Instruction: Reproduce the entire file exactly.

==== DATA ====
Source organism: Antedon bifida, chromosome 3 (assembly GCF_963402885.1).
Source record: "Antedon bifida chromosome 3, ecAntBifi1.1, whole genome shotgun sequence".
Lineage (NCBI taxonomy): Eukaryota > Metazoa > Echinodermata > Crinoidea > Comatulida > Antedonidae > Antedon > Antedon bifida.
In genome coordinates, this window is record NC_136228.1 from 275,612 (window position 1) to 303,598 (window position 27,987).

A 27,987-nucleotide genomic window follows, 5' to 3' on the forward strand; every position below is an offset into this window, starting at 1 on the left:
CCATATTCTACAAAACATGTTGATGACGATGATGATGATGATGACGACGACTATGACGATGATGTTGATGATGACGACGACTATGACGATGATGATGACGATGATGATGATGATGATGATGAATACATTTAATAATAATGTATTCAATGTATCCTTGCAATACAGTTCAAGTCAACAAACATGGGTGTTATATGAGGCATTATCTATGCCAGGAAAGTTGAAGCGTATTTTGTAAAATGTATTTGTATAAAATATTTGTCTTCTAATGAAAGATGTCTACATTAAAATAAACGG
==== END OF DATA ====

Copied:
Source organism: Antedon bifida, chromosome 3 (assembly GCF_963402885.1).
Source record: "Antedon bifida chromosome 3, ecAntBifi1.1, whole genome shotgun sequence".
Lineage (NCBI taxonomy): Eukaryota > Metazoa > Echinodermata > Crinoidea > Comatulida > Antedonidae > Antedon > Antedon bifida.
In genome coordinates, this window is record NC_136228.1 from 275,612 (window position 1) to 303,598 (window position 27,987).

A 27,987-nucleotide genomic window follows, 5' to 3' on the forward strand; every position below is an offset into this window, starting at 1 on the left:
CCATATTCTACAAAACATGTTGATGACGATGATGATGATGATGACGACGACTATGACGATGATGTTGATGATGACGACGACTATGACGATGATGATGACGATGATGATGATGATGATGATGAATACATTTAATAATAATGTATTCAATGTATCCTTGCAATACAGTTCAAGTCAACAAACATGGGTGTTATATGAGGCATTATCTATGCCAGGAAAGTTGAAGCGTATTTTGTAAAATGTATTTGTATAAAATATTTGTCTTCTAATGAAAGATGTCTACATTAAAATAAACGG